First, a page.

3/2/2011: In testimony at the legislature yesterday President Lariviere raised the stakes and then called Pernsteiner’s bluff, adding a 5% in-state tuition cap to his new partnership plan. He can do this because his plan includes a fixed state contribution, large new private donations, and a workable strategy for getting them. Pernsteiner could always promise students a lower cap. But if pressed to show his numbers, he would have to admit he would get there by gutting UO’s research mission. Franklin Bains of the ODE has a story here, Bill Graves of the Oregonian here, these quotes are from the Greg Bolt RG story here:
Lariviere’s proposed tuition amendments didn’t immediately win over some students. Representatives of the UO student government and the statewide Oregon Student Association testified against the plan.
“Without checks and balances from the OUS and Legislature, we could see the UO as only a place for the very wealthy or the few fortunate enough to receive a scholarship,” said Emma Kallaway, legislative director for the state student association and a past UO student body president.
But the plan also has many supporters among faculty, the business community and other students.
UO finance professor John Chalmers, a member of the UO Senate budget committee, said that group supports the plan because it would provide for more predictable funding, the likelihood of future funding increases and excellent opportunities for academic fundraising.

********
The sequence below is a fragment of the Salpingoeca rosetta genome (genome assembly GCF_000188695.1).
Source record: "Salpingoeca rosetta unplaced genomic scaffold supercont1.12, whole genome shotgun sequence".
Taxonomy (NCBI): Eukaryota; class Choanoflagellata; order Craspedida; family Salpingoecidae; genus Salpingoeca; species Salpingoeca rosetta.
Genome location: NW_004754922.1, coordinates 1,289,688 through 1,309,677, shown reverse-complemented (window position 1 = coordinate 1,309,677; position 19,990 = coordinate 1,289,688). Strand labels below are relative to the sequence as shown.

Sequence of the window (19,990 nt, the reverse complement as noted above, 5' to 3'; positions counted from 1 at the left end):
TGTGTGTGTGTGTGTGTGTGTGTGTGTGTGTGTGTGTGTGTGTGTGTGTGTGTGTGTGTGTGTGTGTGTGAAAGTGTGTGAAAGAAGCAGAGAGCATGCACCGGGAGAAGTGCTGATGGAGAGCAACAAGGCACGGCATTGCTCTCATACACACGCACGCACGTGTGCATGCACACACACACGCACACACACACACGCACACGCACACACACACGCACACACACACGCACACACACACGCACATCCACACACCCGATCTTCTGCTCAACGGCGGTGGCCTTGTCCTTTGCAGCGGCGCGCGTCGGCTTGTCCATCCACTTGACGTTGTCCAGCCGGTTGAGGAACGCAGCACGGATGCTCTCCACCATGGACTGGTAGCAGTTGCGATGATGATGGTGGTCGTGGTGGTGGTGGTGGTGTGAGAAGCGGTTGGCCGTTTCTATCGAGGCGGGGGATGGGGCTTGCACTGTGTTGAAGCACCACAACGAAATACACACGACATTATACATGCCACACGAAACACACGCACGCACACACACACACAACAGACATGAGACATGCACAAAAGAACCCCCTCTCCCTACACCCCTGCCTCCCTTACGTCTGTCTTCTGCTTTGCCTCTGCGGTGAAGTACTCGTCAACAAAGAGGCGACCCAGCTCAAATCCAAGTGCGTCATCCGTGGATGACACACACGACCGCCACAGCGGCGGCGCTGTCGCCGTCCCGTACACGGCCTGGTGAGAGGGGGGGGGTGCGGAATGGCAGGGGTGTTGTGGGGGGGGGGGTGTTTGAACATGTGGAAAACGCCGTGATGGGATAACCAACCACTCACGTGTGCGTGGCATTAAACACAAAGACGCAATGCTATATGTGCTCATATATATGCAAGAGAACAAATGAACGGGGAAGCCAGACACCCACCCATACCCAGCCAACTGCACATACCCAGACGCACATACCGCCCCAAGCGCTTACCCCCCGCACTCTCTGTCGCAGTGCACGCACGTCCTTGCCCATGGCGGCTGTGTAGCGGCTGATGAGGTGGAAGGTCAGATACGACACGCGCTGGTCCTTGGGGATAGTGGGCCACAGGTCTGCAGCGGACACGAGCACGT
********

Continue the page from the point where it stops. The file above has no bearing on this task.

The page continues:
“We believe the New Partnership takes a leap forward,” Chalmers said. “It’s a plan that can improve the quality and access to the University of Oregon.”
This bit is more problematic:
But some students said they consider that part of the plan risky because it puts the university’s financial future in the hands of private investment managers at the UO Foundation. They also worry that donors to the endowment will interfere in how the UO is managed.
“Anytime we’re accepting private money, there’s usually strings attached for how that money should be spent,” said UO student body President Amelie Rousseau in response to questions by state Sen. Larry George, R-Sherwood. “We’re seeing kind of a shift in priorities from academics to other things we have a lot of concerns about, and we don’t want that trend to continue.”
Ms Rousseau is right to worry. The UO Foundation is an expensive money laundering operation for the Duck Athletic Fund. They do not follow state transparency rules, and they have hired an attorney who convinced the state AG they did not need to.
Their President Paul Weinhold has now asked the IRS for a *second* extension for their 2009 990 report – due last Oct 15. This is the form that shows their expenses, including his salary and benefits. No wonder he wants to hide it as long as he can. But all you have to do is take a look at their plush new offices – right between Matt Court and the Jock Box – to know what they are up to. They could have spent that money on classrooms, to them this was a higher priority.